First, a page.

In Stage 1, we conducted a GWAS using a subset of samples (SF1 study) chosen from a larger population-based case-control study of NHL based in the San Francisco Bay Area3. After applying quality control metrics (Supplementary Methods), 213 FL, 211 CLL/SLL and 257 DLBCL cases and 750 controls were included in the final statistical analysis of Stage 1. The genome-wide results for FL, CLL/SLL and DLBCL are represented in Supplementary Fig. 2a-c, where overall, 18 SNPs showed unadjusted trend p-values below a 10-5 threshold (Supplementary Table 2). The most notable findings were for SNPs associated with FL in the major histocompatibility complex (MHC) region on chromosome 6, concentrated around two independent peaks at 6p21.33 and 6p21.32 (r2<0.01; Figure 1). The strongest signal in 6p21.33 is located at the psoriasis susceptibility region 1 (PSORS1) (rs1265086, trend p-value=3.34×10-6, Supplementary Table 3), where we have previously detected a FL susceptibility locus2. The 6p21.32 association peak is located in a region encompassing the HLA-DR and HLA-DQ genes. Here, eight SNPs exhibited trend p-values ≤10-4 (Supplementary Table 3).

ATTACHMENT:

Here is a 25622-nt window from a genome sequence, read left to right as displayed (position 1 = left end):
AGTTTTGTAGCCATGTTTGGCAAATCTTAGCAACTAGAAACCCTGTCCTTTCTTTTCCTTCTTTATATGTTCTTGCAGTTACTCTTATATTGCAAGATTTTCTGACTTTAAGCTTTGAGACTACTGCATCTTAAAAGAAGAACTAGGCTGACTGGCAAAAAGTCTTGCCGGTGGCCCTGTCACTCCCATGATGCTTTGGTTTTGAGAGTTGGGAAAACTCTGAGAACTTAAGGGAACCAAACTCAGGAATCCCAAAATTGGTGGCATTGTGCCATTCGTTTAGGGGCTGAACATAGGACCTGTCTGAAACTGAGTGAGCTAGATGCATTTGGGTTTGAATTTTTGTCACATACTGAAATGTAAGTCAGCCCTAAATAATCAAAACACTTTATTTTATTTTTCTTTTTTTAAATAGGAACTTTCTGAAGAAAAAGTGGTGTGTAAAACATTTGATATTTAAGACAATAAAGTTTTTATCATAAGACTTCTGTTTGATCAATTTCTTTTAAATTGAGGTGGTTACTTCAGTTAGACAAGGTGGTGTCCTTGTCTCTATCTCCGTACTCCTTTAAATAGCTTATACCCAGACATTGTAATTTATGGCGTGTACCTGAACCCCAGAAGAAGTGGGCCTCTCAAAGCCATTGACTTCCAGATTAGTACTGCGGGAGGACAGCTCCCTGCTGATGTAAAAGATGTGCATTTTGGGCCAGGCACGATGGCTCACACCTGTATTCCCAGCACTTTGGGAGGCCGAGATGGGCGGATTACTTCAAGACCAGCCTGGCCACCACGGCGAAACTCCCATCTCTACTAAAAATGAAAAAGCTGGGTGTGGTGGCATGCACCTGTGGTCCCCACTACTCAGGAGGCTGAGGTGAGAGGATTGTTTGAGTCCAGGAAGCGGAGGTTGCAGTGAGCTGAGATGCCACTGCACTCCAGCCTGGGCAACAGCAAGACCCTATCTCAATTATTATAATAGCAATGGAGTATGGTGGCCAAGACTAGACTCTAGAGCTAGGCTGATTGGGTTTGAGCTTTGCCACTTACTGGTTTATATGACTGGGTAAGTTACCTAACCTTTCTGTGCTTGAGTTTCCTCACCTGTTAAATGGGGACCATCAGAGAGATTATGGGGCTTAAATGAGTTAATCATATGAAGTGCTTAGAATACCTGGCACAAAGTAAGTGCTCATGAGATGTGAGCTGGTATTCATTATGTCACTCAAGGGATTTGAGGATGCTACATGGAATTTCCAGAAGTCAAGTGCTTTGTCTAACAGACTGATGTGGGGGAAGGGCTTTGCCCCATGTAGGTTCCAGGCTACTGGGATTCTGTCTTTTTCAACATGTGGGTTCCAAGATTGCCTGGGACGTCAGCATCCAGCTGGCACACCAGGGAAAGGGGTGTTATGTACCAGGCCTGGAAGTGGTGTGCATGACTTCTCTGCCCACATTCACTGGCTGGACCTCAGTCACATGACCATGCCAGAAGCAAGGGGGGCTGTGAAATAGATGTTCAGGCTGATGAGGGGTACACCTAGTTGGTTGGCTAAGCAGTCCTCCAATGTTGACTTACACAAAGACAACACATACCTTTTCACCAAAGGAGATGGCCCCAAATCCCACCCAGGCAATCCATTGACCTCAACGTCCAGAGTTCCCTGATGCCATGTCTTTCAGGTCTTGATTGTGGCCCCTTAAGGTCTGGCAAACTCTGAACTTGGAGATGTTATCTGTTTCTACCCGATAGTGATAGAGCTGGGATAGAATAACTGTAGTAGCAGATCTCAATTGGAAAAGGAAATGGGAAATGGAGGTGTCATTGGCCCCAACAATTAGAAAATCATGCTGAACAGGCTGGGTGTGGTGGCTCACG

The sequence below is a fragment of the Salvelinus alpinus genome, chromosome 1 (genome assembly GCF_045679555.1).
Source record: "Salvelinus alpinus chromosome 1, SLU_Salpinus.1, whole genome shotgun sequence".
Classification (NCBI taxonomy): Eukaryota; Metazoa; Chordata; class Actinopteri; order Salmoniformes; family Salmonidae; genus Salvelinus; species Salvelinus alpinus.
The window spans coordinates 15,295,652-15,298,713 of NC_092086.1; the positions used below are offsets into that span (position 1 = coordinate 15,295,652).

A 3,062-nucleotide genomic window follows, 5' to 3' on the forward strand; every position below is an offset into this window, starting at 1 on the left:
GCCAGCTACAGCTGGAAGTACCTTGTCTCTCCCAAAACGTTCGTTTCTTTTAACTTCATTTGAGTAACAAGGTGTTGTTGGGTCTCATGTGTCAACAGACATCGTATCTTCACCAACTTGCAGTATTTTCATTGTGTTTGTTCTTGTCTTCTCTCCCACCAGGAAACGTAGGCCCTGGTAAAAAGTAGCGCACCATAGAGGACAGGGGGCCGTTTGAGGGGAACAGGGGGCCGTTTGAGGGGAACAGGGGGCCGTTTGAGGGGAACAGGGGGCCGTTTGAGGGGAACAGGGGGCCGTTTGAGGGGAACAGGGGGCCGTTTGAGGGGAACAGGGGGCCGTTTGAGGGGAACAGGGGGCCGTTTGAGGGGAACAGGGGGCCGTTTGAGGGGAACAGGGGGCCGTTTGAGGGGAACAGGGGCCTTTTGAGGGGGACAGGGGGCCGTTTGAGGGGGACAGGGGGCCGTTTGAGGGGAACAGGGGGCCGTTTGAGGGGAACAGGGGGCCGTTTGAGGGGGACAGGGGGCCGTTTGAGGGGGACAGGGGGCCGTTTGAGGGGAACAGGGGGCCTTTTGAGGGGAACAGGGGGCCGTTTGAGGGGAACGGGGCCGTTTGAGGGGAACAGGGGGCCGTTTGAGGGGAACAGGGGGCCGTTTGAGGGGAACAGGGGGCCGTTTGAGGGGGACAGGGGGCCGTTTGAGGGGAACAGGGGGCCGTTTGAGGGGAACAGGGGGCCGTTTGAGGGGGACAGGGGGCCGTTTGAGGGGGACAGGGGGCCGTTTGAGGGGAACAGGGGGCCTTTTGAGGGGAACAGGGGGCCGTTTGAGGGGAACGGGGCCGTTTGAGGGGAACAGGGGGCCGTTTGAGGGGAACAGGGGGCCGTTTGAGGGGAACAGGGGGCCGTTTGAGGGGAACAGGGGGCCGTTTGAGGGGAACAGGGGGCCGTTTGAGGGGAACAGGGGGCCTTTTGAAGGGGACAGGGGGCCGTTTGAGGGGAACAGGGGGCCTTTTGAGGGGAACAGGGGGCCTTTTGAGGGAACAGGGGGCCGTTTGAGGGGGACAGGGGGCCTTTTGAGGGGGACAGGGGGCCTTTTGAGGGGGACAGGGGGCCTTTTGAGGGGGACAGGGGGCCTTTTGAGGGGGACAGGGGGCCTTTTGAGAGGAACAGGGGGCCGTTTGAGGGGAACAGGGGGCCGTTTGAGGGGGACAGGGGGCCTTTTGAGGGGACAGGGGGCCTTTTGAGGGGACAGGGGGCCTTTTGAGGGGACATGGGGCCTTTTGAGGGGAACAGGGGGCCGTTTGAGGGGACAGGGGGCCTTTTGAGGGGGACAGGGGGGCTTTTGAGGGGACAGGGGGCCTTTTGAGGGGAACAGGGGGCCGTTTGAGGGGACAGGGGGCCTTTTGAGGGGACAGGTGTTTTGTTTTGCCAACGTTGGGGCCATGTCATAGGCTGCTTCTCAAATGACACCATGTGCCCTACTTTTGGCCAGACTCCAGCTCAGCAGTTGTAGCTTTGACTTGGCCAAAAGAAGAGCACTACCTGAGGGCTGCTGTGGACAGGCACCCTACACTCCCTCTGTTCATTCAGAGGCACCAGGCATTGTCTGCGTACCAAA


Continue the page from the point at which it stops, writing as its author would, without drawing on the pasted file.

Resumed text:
Figure 1
LD and association results for the FL-associated regions in the major histocompatibility complex (MHC)

In Stage 2, 40 SNPs with the lowest trend p-values for each NHL subtype (Supplementary Tables 4-6) were genotyped in two independent population-based case-control studies (SCALE4 for FL, Mayo-GEC5 for CLL/SLL) and in a separate sample of 118 DLBCL population-based cases and 651 controls (SF1B study) drawn from the same population as SF1 (Supplementary Table 1, Supplementary Fig. 1). Seven SNPs were associated with FL risk (p<0.05) in the SCALE study (Supplementary Table 7). The two SNPs with the lowest p-values, rs7755224 and rs10484561 (allelic p-values=6.30×10-5 and 1.20×10-5) are located in the MHC Class II region at 6p21.32. They are in complete linkage disequilibrium (LD) (r2=1.0) and lie, respectively, 16kb and 29kb upstream of HLA-DQB1. Four additional SNPs were associated with FL in the MHC region at 6p21.33, including the two SNPs, rs6457327 and rs2517448 (allelic p-values=2.90×10-2 and 3.45×10-2), previously reported in our pooled DNA GWAS2.